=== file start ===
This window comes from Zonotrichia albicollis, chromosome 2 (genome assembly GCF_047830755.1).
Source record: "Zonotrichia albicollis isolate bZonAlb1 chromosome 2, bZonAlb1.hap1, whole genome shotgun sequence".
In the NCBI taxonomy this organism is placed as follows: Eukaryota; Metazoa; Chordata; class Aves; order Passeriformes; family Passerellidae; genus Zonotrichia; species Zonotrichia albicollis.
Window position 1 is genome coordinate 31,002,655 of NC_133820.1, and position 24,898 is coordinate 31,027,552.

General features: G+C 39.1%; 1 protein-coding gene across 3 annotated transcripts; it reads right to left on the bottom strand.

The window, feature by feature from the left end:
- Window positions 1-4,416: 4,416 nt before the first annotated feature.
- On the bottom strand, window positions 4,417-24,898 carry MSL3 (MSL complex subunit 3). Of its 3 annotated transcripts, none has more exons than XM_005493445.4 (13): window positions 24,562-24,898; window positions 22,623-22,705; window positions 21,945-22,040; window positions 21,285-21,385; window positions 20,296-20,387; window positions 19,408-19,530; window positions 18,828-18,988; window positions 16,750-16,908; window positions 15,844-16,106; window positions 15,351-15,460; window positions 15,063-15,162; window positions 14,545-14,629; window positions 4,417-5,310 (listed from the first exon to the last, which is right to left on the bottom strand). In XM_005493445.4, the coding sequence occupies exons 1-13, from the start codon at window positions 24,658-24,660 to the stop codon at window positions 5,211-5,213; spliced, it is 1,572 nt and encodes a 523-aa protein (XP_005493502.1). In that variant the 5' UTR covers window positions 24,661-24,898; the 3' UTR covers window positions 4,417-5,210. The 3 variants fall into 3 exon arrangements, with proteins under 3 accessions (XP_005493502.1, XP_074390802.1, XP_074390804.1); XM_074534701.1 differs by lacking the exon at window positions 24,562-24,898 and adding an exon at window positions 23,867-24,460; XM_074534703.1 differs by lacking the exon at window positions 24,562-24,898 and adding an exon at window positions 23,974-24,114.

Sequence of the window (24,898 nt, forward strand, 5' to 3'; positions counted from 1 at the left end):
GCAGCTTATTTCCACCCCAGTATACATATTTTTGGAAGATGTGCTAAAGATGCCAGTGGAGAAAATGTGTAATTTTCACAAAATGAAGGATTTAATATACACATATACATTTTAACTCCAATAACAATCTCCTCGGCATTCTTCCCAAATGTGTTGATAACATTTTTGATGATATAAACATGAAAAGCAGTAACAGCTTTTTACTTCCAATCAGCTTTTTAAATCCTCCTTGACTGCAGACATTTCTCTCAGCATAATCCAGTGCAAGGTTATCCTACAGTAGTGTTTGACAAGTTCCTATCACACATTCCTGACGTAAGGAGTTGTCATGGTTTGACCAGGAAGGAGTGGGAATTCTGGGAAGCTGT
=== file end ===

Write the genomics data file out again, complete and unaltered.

This window comes from Zonotrichia albicollis, chromosome 2 (genome assembly GCF_047830755.1).
Source record: "Zonotrichia albicollis isolate bZonAlb1 chromosome 2, bZonAlb1.hap1, whole genome shotgun sequence".
In the NCBI taxonomy this organism is placed as follows: Eukaryota; Metazoa; Chordata; class Aves; order Passeriformes; family Passerellidae; genus Zonotrichia; species Zonotrichia albicollis.
Window position 1 is genome coordinate 31,002,655 of NC_133820.1, and position 24,898 is coordinate 31,027,552.

General features: G+C 39.1%; 1 protein-coding gene across 3 annotated transcripts; it reads right to left on the bottom strand.

The window, feature by feature from the left end:
- Window positions 1-4,416: 4,416 nt before the first annotated feature.
- On the bottom strand, window positions 4,417-24,898 carry MSL3 (MSL complex subunit 3). Of its 3 annotated transcripts, none has more exons than XM_005493445.4 (13): window positions 24,562-24,898; window positions 22,623-22,705; window positions 21,945-22,040; window positions 21,285-21,385; window positions 20,296-20,387; window positions 19,408-19,530; window positions 18,828-18,988; window positions 16,750-16,908; window positions 15,844-16,106; window positions 15,351-15,460; window positions 15,063-15,162; window positions 14,545-14,629; window positions 4,417-5,310 (listed from the first exon to the last, which is right to left on the bottom strand). In XM_005493445.4, the coding sequence occupies exons 1-13, from the start codon at window positions 24,658-24,660 to the stop codon at window positions 5,211-5,213; spliced, it is 1,572 nt and encodes a 523-aa protein (XP_005493502.1). In that variant the 5' UTR covers window positions 24,661-24,898; the 3' UTR covers window positions 4,417-5,210. The 3 variants fall into 3 exon arrangements, with proteins under 3 accessions (XP_005493502.1, XP_074390802.1, XP_074390804.1); XM_074534701.1 differs by lacking the exon at window positions 24,562-24,898 and adding an exon at window positions 23,867-24,460; XM_074534703.1 differs by lacking the exon at window positions 24,562-24,898 and adding an exon at window positions 23,974-24,114.

Sequence of the window (24,898 nt, forward strand, 5' to 3'; positions counted from 1 at the left end):
GCAGCTTATTTCCACCCCAGTATACATATTTTTGGAAGATGTGCTAAAGATGCCAGTGGAGAAAATGTGTAATTTTCACAAAATGAAGGATTTAATATACACATATACATTTTAACTCCAATAACAATCTCCTCGGCATTCTTCCCAAATGTGTTGATAACATTTTTGATGATATAAACATGAAAAGCAGTAACAGCTTTTTACTTCCAATCAGCTTTTTAAATCCTCCTTGACTGCAGACATTTCTCTCAGCATAATCCAGTGCAAGGTTATCCTACAGTAGTGTTTGACAAGTTCCTATCACACATTCCTGACGTAAGGAGTTGTCATGGTTTGACCAGGAAGGAGTGGGAATTCTGGGAAGCTGT